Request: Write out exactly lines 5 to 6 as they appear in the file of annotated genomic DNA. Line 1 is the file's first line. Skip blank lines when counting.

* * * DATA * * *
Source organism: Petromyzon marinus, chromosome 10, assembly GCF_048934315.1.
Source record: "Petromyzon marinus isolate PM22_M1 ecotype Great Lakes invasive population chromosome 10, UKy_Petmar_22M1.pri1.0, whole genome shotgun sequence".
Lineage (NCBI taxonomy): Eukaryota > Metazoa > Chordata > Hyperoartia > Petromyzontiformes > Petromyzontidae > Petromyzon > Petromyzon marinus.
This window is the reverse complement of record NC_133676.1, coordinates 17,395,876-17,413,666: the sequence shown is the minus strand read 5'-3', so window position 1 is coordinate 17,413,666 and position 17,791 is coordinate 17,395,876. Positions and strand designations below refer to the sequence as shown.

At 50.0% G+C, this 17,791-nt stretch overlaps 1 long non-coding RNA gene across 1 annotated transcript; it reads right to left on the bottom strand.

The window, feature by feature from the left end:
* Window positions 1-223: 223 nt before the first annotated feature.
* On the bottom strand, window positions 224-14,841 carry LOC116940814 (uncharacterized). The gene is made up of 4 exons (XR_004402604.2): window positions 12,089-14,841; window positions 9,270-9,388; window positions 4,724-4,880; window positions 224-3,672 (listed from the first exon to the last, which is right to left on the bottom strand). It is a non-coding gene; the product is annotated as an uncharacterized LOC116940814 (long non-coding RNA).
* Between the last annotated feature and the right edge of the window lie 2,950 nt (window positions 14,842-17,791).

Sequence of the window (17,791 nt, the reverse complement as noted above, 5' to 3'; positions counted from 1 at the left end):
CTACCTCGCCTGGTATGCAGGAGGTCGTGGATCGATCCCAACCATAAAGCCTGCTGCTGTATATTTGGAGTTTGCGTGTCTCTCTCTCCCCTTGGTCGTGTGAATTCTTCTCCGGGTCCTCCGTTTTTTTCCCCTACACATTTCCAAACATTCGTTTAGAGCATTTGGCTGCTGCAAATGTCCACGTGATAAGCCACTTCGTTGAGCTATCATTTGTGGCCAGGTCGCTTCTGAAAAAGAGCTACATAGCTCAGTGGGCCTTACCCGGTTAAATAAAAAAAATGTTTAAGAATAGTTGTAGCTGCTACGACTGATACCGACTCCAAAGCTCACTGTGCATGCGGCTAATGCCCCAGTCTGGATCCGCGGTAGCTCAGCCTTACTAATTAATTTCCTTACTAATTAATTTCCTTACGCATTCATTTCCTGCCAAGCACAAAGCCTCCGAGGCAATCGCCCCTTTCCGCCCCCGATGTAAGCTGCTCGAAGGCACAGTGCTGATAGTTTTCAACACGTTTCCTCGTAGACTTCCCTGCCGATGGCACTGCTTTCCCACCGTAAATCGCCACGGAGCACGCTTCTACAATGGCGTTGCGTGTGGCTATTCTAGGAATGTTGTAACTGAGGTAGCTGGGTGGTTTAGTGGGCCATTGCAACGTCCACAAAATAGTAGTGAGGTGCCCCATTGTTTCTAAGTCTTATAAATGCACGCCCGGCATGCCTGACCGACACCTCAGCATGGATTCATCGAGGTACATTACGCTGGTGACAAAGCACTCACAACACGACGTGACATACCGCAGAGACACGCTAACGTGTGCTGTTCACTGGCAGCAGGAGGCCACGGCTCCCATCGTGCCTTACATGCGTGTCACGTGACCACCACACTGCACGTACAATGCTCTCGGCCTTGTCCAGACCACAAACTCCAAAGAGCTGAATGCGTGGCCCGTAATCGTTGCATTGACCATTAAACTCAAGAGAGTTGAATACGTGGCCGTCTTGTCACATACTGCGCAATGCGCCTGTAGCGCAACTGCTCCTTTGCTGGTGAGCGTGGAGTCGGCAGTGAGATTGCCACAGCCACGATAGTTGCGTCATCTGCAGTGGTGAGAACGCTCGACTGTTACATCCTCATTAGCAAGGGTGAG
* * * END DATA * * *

At 50.0% G+C, this 17,791-nt stretch overlaps 1 long non-coding RNA gene across 1 annotated transcript; it reads right to left on the bottom strand.

The window, feature by feature from the left end: